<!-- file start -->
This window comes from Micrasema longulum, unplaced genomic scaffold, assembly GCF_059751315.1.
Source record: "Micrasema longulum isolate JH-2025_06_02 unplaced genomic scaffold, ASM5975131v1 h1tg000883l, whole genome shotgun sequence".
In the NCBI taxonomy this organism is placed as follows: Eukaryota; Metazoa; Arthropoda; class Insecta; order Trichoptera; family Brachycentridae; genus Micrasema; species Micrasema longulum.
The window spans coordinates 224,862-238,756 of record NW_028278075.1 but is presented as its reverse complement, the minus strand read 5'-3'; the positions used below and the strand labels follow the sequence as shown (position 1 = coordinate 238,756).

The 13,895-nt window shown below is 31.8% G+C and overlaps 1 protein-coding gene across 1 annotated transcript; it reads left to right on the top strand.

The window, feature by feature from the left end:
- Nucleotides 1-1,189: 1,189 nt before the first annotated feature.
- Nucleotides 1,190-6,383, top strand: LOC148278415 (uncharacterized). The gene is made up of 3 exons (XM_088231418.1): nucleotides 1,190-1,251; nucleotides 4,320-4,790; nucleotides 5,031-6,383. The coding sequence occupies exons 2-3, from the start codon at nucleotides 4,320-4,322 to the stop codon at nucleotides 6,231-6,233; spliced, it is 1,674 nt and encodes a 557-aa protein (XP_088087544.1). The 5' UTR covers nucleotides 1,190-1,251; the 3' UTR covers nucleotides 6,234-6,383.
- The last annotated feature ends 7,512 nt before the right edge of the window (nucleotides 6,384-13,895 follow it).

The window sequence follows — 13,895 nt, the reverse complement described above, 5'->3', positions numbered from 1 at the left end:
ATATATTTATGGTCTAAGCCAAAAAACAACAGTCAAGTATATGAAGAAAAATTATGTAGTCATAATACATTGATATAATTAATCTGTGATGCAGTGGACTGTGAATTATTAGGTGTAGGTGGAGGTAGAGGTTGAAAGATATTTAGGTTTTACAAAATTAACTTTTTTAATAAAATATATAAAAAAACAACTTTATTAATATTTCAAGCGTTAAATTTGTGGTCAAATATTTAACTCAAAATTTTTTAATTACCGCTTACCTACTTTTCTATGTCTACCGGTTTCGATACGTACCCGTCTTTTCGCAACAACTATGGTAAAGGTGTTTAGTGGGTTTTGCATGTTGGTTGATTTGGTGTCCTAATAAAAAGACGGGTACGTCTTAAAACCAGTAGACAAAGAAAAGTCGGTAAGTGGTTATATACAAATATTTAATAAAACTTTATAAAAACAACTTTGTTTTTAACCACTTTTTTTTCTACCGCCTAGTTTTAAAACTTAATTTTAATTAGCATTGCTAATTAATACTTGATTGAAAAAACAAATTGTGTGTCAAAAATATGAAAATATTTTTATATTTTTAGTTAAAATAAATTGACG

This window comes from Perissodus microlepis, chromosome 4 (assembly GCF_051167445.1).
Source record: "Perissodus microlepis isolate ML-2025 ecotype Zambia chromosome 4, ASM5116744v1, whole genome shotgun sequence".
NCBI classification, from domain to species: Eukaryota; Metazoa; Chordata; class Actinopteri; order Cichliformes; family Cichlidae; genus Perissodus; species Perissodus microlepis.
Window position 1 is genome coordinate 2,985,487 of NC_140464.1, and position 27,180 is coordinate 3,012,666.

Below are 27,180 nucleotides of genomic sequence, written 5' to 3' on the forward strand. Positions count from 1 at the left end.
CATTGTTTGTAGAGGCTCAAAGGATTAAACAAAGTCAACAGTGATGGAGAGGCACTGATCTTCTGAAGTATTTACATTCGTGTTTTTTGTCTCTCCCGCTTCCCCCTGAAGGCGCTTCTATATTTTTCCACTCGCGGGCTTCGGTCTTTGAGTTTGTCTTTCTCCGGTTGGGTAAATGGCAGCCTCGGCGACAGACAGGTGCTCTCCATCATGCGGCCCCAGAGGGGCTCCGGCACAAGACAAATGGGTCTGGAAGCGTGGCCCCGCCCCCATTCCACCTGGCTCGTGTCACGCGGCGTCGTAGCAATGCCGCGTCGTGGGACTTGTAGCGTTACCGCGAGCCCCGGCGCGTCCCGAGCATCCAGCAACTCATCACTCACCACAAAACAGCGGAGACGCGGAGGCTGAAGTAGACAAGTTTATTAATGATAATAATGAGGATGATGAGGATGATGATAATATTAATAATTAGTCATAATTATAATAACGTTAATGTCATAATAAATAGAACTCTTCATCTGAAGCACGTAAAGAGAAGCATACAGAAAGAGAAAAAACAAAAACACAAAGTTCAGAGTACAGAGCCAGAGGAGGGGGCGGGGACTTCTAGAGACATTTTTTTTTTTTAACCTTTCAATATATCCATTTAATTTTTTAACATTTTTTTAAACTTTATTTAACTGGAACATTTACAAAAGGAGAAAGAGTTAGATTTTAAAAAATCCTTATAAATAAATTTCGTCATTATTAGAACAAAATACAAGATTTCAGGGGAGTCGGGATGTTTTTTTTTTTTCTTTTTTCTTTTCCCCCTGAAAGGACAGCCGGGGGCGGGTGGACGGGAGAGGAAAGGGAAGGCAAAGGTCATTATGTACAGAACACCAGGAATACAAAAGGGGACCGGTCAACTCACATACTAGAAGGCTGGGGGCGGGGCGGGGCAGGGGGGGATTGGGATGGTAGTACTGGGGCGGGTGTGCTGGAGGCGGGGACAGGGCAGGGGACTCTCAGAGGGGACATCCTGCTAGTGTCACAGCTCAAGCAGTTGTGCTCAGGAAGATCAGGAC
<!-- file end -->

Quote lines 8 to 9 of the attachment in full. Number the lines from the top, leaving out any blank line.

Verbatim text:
- Nucleotides 1,190-6,383, top strand: LOC148278415 (uncharacterized). The gene is made up of 3 exons (XM_088231418.1): nucleotides 1,190-1,251; nucleotides 4,320-4,790; nucleotides 5,031-6,383. The coding sequence occupies exons 2-3, from the start codon at nucleotides 4,320-4,322 to the stop codon at nucleotides 6,231-6,233; spliced, it is 1,674 nt and encodes a 557-aa protein (XP_088087544.1). The 5' UTR covers nucleotides 1,190-1,251; the 3' UTR covers nucleotides 6,234-6,383.
- The last annotated feature ends 7,512 nt before the right edge of the window (nucleotides 6,384-13,895 follow it).